When You’re Not Seen as a Full Person

Usually when I’m talking about the “lived-experience” of having a disability on my blog, to a friend, or to my mother, I’m talking about people’s outward ignorance, or a physical challenge. This often translates into some story about some average joe telling me I’m an inspiration, or about how it took me 25 minutes to get out of bed that morning, or that I almost died going over a curb downtown.

What’s less discussed is the impact of being not quite fully seen by society. Yes, disabled people have rights. But as a country, we have a long way to go before our biases and internalized beliefs about PwD being scond-class citizens is entirely erased from social thought. Here’s a list of ways and situations  being seen as less-than-fully-human continues to impact my life. Bare in mind that I in no way speak for other PwD, only myself, and maybe my friend Andrew:

– When you’re rarely included in friend getaways because the venue is inaccessible and your friends are embarrassed by this, so they simply don’t invite you. You have other friends right?(It’s great when all your friends think this, resulting in a total of 0 people to go out with). Think: school prom, house parties, vacations, spring break trips etc.Or they do, and then you have to comfort them when they realize not every inaccessibility hurdle can be overcome with wherewithal and positive thinking.

– When you’re only ever invited to short coffees or the pre-drink but not the actual event, because the event isn’t accessible. (Sorryyy! OMG next time I promise!)But the inviter has other friends, who don’t constantly ask if things are accessible, and then look sad when you say it’s not.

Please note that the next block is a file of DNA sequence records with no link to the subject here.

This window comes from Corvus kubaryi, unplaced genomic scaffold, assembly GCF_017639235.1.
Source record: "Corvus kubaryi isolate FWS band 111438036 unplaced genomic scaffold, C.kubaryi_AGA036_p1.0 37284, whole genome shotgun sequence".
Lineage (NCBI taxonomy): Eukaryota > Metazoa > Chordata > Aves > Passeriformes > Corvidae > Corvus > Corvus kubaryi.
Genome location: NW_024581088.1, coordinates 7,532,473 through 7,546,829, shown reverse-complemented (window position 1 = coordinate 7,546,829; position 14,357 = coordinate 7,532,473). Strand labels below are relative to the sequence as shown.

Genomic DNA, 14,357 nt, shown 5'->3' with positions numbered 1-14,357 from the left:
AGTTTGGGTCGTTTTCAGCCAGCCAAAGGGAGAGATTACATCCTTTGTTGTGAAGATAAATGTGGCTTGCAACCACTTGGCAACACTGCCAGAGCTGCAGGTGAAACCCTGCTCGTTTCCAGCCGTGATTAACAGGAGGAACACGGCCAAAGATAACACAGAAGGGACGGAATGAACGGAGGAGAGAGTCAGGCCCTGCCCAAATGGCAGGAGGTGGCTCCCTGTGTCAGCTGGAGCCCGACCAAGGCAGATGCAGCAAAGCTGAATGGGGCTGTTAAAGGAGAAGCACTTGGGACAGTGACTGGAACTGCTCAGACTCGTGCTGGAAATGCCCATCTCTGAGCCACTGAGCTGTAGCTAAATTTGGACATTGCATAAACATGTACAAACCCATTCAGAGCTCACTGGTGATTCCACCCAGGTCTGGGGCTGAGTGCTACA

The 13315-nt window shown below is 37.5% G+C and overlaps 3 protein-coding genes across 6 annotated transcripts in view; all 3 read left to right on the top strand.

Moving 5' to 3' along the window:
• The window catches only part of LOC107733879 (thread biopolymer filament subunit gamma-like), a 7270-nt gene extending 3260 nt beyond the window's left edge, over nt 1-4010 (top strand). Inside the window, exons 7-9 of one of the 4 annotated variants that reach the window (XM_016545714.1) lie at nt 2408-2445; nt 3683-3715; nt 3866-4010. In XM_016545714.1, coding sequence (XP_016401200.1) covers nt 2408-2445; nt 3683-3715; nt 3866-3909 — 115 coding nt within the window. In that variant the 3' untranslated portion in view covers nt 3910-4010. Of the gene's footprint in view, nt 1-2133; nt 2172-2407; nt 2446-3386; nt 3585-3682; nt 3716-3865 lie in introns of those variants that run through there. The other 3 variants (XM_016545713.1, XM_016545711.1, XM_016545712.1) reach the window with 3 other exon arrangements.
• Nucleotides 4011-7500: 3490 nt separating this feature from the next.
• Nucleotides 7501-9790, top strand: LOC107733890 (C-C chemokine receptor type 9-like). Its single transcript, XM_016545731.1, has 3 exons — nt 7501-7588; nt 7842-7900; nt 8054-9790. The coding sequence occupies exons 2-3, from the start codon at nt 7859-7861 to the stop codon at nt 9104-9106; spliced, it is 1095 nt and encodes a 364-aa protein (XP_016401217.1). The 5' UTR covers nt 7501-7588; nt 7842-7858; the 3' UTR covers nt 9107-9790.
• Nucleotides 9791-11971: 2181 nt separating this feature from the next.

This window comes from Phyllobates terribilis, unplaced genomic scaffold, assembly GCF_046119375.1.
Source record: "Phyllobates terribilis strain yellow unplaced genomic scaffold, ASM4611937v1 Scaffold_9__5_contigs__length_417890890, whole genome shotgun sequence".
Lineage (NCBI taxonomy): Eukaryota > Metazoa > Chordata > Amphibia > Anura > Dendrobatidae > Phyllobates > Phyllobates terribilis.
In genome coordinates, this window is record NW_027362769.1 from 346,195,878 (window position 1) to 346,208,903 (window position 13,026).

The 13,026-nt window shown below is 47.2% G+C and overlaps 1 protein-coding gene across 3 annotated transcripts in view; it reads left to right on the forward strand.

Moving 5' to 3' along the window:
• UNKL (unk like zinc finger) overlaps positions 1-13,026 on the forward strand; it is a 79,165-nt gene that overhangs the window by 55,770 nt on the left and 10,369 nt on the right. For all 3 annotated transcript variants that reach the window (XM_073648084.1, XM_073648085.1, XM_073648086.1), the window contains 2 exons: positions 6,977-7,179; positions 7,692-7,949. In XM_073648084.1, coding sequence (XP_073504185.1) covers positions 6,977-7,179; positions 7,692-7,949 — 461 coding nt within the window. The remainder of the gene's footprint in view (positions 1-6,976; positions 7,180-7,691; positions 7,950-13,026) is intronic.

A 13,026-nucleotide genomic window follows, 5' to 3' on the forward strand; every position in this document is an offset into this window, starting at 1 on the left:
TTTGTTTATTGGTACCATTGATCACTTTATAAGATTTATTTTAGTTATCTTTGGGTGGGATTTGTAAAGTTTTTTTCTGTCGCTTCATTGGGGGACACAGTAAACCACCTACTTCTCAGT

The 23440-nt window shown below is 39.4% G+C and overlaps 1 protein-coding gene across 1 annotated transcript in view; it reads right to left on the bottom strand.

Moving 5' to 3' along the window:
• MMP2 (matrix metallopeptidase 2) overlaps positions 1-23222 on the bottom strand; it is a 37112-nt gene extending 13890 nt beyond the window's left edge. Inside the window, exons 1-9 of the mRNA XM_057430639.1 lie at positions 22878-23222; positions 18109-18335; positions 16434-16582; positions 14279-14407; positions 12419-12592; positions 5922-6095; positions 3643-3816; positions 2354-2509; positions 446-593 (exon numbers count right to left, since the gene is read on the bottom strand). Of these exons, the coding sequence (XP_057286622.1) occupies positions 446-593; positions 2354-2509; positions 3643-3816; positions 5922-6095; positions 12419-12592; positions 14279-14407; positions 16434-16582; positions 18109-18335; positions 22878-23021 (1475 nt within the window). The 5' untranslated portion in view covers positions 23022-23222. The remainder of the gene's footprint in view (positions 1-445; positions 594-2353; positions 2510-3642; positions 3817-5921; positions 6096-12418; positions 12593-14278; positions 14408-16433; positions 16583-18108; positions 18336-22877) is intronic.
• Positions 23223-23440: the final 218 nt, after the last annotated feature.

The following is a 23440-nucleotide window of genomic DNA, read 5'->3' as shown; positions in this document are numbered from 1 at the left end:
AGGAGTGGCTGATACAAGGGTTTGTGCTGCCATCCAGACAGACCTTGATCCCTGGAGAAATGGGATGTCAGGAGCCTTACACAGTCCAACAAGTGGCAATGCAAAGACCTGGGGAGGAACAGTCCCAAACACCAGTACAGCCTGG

Oh-boy-here-we-go

– When people give you unsolicited advice, not because you’re particularly close and you asked, but because they’re in a real or perceived place of power and you weren’t doing things in congruency with their opinions. Suggestions like: “you should eat more,” “You should go out more” and “You should kick that French guy out of your house,” are my faves. Yes, they might’ve been right about the guy. No, they shouldn’t have said anything–that’s for me to figure out. Because I’m a full–even if a little dumb at times–human being.

– When people make up rules about what can and cannot be accommodated in terms of accessibility, your personal care, or your financial situation because they are uncomfortable with you challenging the way the system functions, or believe your life, on some level to be less valuable than theirs, and anyone else’s. Read: I can’t help you shave your body, I have to go for a smoke/eat pie/go complain about my job to my coworkers, all encompassed in “Sorry, we don’t have time for that.” Get back in your place, bitter cripple.

-When the government gives you a pretty sick ass apartment, that they help you pay for, in some corner of the earth so that you can exist for longer than nature might’ve otherwise allowed. No, you didn’t do anything to earn it, except keep living. The government just doesn’t know what to do with you. Here: have this call centre job also. Of course you’re a full person. Here’s $100 bonus to reward you employment efforts and prove we really do like you. The ultimate financial headpat. Now calm down, and lower your employment expectations.

– What, you want to travel? You’ll lose your government money, don’t do that! Stop being so ambitious. You have everything you need, stop pushing it. Of course we see you as a full person. If it wasn’t for us, you’d be homeless.

– When you pee your pants because the nearest wheelie bathroom was four blocks away (But the waitress at the non accessible restaurant was really sorry her bathrooms only work for ablebodied people, though). Also, why aren’t you a super-human who dehydrates yourself or has somehow learned to hold their pee for an eeon? Isn’t that what all disabled people are?

– When you tell your family/friends about your new boyfriend/girlfriend/sexfriend and they’re all a bit too excited that someones agreed to satisfy your basic human need. Like, they’re literally grinning over the words “What does he want from you, really?” instead of thinking someone might actually consensually agree to seeing you.

– When the people who help you with care mistakenly assume your life for a soap opera, in which they are the main character and you and the other clients are their puppets. And that they have the right to know why you don’t want to be their friend and gossip with them about Wheelie Universe. Calm down, it’s not like your drama actually matters, you shouldn’t be so rude with all your…boundaries.

Yup. Now stop bitching and go be your best self, until it starts to bug everyone. Then do it more.

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